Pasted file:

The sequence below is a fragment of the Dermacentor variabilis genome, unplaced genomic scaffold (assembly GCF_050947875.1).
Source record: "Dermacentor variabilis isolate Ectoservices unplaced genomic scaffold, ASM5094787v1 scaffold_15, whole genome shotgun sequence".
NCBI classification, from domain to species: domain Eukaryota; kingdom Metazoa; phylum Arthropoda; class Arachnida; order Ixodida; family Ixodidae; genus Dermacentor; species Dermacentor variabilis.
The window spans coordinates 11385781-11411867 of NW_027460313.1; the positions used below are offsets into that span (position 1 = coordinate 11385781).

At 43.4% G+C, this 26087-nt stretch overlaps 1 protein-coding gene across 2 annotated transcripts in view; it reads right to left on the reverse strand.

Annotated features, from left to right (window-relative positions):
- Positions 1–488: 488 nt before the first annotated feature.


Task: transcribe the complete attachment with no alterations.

The sequence below is a fragment of the Dermacentor variabilis genome, unplaced genomic scaffold (assembly GCF_050947875.1).
Source record: "Dermacentor variabilis isolate Ectoservices unplaced genomic scaffold, ASM5094787v1 scaffold_15, whole genome shotgun sequence".
NCBI classification, from domain to species: domain Eukaryota; kingdom Metazoa; phylum Arthropoda; class Arachnida; order Ixodida; family Ixodidae; genus Dermacentor; species Dermacentor variabilis.
The window spans coordinates 11385781-11411867 of NW_027460313.1; the positions used below are offsets into that span (position 1 = coordinate 11385781).

At 43.4% G+C, this 26087-nt stretch overlaps 1 protein-coding gene across 2 annotated transcripts in view; it reads right to left on the reverse strand.

Annotated features, from left to right (window-relative positions):
- Positions 1–488: 488 nt before the first annotated feature.